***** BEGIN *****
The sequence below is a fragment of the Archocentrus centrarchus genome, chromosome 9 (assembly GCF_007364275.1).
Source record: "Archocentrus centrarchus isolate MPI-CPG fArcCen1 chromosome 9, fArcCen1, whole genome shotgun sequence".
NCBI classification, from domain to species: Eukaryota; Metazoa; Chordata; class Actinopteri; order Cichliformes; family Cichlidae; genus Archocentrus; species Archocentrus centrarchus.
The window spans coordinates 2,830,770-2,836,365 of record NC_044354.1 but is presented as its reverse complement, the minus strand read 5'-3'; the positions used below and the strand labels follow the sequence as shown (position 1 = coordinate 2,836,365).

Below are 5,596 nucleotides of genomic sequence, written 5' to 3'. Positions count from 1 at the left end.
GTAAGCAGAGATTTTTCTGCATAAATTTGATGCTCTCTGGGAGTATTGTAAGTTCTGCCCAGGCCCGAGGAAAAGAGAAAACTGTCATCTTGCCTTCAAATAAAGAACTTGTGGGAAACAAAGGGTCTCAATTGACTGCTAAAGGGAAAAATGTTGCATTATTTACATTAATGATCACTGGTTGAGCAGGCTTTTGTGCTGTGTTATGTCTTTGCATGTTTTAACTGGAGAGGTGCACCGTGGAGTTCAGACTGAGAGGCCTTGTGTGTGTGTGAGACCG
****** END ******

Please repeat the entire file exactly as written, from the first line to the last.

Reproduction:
The sequence below is a fragment of the Archocentrus centrarchus genome, chromosome 9 (assembly GCF_007364275.1).
Source record: "Archocentrus centrarchus isolate MPI-CPG fArcCen1 chromosome 9, fArcCen1, whole genome shotgun sequence".
NCBI classification, from domain to species: Eukaryota; Metazoa; Chordata; class Actinopteri; order Cichliformes; family Cichlidae; genus Archocentrus; species Archocentrus centrarchus.
The window spans coordinates 2,830,770-2,836,365 of record NC_044354.1 but is presented as its reverse complement, the minus strand read 5'-3'; the positions used below and the strand labels follow the sequence as shown (position 1 = coordinate 2,836,365).

Below are 5,596 nucleotides of genomic sequence, written 5' to 3'. Positions count from 1 at the left end.
GTAAGCAGAGATTTTTCTGCATAAATTTGATGCTCTCTGGGAGTATTGTAAGTTCTGCCCAGGCCCGAGGAAAAGAGAAAACTGTCATCTTGCCTTCAAATAAAGAACTTGTGGGAAACAAAGGGTCTCAATTGACTGCTAAAGGGAAAAATGTTGCATTATTTACATTAATGATCACTGGTTGAGCAGGCTTTTGTGCTGTGTTATGTCTTTGCATGTTTTAACTGGAGAGGTGCACCGTGGAGTTCAGACTGAGAGGCCTTGTGTGTGTGTGAGACCG